Sponsored By
An organization or individual has paid for the creation of this work but did not approve or review it.

ADVERTISEMENT

ADVERTISEMENT

New guidelines as Detroit Mountain prepares for ski season

Detroit Mountain, off State Highway 34 in Becker County, will implement new reservation procedures, lift ticket requirements and indoor chalet protocols in preparation for a safe winter ski season during the COVID-19 era. Skiers and snowboarders will need to book their lift tickets in advance before heading to the mountain this year, according to the new guidelines.

DetroitmountainFALL.JPG
A chair lift sits motionless awaiting the start of ski season on Detroit Mountain. (Michael Achterling / Tribune)
We are part of The Trust Project.

DETROIT LAKES, Minn. -- Detroit Mountain ski area is implementing new guidelines during the COVID-19-era in preparation for the upcoming ski season, which is slated to begin in mid-November.

With the help of the Minnesota Ski Areas Association and state government agencies, the new procedures are designed to promote a more socially distanced environment and limit indoor congregation areas inside the ski lodges to protect the health of skiers and snowboarders during the COVID-19 pandemic.

“We are making some changes for the upcoming season operationally,” said Brian Faris, guest services and events manager at Detroit Mountain. “But, at the end of the day, we are going to be fully operational and be able to accommodate all of our guests, but it’s just going to look and feel a little bit different.”

Faris said all of the skiing, riding and tubing will occur on the hill as normal, but dining service will require a reservation in order to limit patrons inside the café. He also said this will bring the ski area more inline with how golf courses and restaurants have been operating since COVID-19 restrictions began loosening in Minnesota.

Skiers and snowboarders will also need to book their lift tickets in advance through Detroit Mountain's website before heading to the slopes, he said, which will help the staff manage traffic flow on the hill and limit congestion points in the lodge. Skiers and snowboarders should expect to wear a face covering while in the chairlift line and while boarding the chairlift, he said.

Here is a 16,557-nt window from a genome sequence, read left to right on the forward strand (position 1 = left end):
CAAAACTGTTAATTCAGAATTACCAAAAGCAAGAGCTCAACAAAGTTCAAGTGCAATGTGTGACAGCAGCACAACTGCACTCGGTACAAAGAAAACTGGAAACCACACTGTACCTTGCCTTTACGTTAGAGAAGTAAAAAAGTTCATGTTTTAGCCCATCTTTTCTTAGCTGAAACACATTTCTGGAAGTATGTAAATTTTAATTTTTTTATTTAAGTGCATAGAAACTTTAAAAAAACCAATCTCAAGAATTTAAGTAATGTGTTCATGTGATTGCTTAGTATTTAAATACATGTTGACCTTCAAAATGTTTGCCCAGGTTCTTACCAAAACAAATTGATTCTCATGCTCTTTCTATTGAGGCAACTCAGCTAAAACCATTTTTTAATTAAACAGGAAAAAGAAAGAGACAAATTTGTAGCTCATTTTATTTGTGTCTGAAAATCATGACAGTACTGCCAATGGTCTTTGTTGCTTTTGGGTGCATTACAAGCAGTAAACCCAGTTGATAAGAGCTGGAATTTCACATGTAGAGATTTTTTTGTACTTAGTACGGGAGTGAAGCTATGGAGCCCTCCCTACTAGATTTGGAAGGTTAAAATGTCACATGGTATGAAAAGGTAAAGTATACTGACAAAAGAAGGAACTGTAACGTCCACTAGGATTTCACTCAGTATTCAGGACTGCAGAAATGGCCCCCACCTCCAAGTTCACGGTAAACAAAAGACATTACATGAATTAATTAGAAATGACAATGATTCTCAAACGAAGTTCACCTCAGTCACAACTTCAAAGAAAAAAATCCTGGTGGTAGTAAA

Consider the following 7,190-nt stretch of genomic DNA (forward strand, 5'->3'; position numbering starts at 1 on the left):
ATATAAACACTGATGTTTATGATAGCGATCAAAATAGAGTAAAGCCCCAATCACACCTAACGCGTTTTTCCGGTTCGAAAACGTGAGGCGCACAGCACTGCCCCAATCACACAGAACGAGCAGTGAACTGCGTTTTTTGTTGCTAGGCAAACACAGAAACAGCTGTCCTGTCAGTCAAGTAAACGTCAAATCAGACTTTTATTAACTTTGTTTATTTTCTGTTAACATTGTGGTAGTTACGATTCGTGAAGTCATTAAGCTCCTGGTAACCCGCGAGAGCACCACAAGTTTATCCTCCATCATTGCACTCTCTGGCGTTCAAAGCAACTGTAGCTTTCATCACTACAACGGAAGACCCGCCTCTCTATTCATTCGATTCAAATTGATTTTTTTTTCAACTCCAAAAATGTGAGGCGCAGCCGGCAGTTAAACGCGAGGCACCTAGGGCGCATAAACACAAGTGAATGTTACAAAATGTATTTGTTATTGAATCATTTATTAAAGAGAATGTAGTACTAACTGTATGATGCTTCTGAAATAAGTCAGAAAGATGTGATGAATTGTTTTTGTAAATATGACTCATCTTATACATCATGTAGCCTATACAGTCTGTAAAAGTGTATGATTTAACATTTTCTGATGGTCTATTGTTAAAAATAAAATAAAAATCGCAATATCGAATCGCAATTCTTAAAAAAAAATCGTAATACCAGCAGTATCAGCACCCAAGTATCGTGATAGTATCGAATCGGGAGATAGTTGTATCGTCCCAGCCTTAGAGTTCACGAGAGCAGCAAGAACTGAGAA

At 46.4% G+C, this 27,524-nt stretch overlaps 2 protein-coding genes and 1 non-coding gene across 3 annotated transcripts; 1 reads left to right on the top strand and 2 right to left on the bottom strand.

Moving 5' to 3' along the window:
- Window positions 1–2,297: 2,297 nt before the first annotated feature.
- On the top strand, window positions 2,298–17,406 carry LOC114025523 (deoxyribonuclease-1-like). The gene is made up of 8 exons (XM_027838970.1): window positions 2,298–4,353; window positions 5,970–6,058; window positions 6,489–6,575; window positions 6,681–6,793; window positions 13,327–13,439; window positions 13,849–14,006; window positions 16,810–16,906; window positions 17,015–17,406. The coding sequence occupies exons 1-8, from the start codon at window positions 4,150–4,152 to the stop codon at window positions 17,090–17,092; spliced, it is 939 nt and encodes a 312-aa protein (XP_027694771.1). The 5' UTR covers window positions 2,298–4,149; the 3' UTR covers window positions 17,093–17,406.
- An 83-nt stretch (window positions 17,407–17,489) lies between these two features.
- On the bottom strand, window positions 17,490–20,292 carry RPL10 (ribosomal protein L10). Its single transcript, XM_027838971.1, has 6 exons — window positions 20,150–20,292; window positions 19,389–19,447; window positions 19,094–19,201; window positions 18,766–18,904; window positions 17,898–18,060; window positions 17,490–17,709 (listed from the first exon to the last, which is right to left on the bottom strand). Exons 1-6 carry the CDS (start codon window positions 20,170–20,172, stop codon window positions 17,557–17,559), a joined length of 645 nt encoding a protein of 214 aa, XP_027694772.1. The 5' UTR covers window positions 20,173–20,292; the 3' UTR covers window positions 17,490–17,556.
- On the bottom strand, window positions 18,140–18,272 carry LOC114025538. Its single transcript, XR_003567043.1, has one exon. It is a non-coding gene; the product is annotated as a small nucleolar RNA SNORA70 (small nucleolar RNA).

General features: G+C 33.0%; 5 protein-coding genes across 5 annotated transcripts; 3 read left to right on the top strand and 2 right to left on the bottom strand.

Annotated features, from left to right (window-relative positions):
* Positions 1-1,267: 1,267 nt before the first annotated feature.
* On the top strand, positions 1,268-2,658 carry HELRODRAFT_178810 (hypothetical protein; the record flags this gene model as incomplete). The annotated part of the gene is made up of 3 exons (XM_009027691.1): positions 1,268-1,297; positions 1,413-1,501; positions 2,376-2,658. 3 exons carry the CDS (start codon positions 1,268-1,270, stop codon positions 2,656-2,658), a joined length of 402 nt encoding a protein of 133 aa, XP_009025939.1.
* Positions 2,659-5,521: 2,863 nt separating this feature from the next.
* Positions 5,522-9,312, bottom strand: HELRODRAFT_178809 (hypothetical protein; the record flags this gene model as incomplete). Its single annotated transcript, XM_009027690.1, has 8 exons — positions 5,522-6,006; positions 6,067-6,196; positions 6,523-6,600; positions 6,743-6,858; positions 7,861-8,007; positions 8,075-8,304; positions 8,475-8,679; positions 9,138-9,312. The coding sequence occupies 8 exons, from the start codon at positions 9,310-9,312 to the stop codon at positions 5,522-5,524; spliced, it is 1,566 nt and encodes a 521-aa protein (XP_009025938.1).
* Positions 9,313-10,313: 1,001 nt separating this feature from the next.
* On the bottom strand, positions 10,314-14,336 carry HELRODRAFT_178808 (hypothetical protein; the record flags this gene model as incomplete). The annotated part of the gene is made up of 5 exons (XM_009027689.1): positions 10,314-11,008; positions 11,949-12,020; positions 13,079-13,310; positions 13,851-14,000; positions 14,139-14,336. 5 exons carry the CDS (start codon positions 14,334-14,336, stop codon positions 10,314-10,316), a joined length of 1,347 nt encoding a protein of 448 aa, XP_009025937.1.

ADVERTISEMENT

“This is the standard going forward and then we’re going to be able to pivot from there,” said Faris.

DetroitMountainFALL1.JPG
Signage encourages individuals to stay six feet apart in anticipation of the start of ski season on Detroit Mountain. (Michael Achterling / Tribune)

The Minnesota Ski Areas Association provided the new guidelines to each of its 18 listed ski-area members and each area will be implementing variations of their guidelines depending on their area layout.

“We created a winter operations guide based-off of the Stay Safe Minnesota protocols from the governor’s office,” said Bo Bigelow, executive director at the Minnesota Ski Areas Association. “As an association...we talked about creating a consistent feel for the guests across all the ski areas.”

Bigelow also said they consulted with members of the governor’s office, Minnesota Department of Labor and Industry and Minnesota Department of Health on their winter operational plan.

“The on-hill part of the experience is going to be very much the same,” he said. “Skiing, naturally, just as a sport, lends itself to social distancing and to having personal protective equipment like gloves and face coverings.”

People will notice the changes at the base area and in the ski chalets, Bigelow said.

ADVERTISEMENT

Both Bigelow and Faris expect this ski season to be more busy than usual due to the COVID-19 pandemic and individuals looking for more activities to do outside.

The ski season on Detroit Mountain is expected to begin on the Friday after Thanksgiving, but, depending on when the mountain can start making snow, the season will begin as soon as they have a 24 to 36-inch base of snowpack. Last year, the mountain opened the week before Thanksgiving.

Multimedia News Lead Reporter
What to read next
Snow Friday will be followed by some chilly temperatures
The Center for Biological Diversity says current plan neglects huge swaths of current and potential wolf range.
The incident occurred the afternoon of Wednesday, Nov. 23, when Kittson County deputies Alex Rudnik and Dave Thompson spotted what at first glance looked like two bucks standing side by side eating in a field near Hallock, Minn.
Nets pulled this fall show that an eight-year-long effort to restore lake sturgeon to the waters of Big Stone Lake and Upper Minnesota River watershed is producing results.